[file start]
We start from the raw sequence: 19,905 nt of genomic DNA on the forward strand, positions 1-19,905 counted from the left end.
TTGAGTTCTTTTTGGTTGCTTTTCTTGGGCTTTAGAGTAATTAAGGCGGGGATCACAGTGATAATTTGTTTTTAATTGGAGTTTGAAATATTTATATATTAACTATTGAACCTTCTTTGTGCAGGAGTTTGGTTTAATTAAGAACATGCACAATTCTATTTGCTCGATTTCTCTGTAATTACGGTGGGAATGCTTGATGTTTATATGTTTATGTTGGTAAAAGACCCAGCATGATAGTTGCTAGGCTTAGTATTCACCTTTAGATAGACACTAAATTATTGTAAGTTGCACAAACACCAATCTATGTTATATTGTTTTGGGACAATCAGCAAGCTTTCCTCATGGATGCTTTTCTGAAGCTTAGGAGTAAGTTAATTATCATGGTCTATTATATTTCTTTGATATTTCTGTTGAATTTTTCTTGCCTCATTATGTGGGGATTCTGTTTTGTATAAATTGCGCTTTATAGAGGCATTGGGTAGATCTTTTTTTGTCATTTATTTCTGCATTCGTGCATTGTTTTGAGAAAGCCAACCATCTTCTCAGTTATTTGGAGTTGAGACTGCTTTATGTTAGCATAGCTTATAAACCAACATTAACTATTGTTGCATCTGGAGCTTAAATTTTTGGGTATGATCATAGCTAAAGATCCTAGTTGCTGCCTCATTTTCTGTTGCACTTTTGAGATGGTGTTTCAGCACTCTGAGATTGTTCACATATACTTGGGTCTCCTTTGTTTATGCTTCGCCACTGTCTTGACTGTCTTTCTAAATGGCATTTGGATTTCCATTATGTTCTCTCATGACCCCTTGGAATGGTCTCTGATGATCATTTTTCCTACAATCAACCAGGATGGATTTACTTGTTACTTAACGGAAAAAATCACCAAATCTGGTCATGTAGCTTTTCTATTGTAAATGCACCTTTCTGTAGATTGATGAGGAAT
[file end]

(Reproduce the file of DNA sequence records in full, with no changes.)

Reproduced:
We start from the raw sequence: 19,905 nt of genomic DNA on the forward strand, positions 1-19,905 counted from the left end.
TTGAGTTCTTTTTGGTTGCTTTTCTTGGGCTTTAGAGTAATTAAGGCGGGGATCACAGTGATAATTTGTTTTTAATTGGAGTTTGAAATATTTATATATTAACTATTGAACCTTCTTTGTGCAGGAGTTTGGTTTAATTAAGAACATGCACAATTCTATTTGCTCGATTTCTCTGTAATTACGGTGGGAATGCTTGATGTTTATATGTTTATGTTGGTAAAAGACCCAGCATGATAGTTGCTAGGCTTAGTATTCACCTTTAGATAGACACTAAATTATTGTAAGTTGCACAAACACCAATCTATGTTATATTGTTTTGGGACAATCAGCAAGCTTTCCTCATGGATGCTTTTCTGAAGCTTAGGAGTAAGTTAATTATCATGGTCTATTATATTTCTTTGATATTTCTGTTGAATTTTTCTTGCCTCATTATGTGGGGATTCTGTTTTGTATAAATTGCGCTTTATAGAGGCATTGGGTAGATCTTTTTTTGTCATTTATTTCTGCATTCGTGCATTGTTTTGAGAAAGCCAACCATCTTCTCAGTTATTTGGAGTTGAGACTGCTTTATGTTAGCATAGCTTATAAACCAACATTAACTATTGTTGCATCTGGAGCTTAAATTTTTGGGTATGATCATAGCTAAAGATCCTAGTTGCTGCCTCATTTTCTGTTGCACTTTTGAGATGGTGTTTCAGCACTCTGAGATTGTTCACATATACTTGGGTCTCCTTTGTTTATGCTTCGCCACTGTCTTGACTGTCTTTCTAAATGGCATTTGGATTTCCATTATGTTCTCTCATGACCCCTTGGAATGGTCTCTGATGATCATTTTTCCTACAATCAACCAGGATGGATTTACTTGTTACTTAACGGAAAAAATCACCAAATCTGGTCATGTAGCTTTTCTATTGTAAATGCACCTTTCTGTAGATTGATGAGGAAT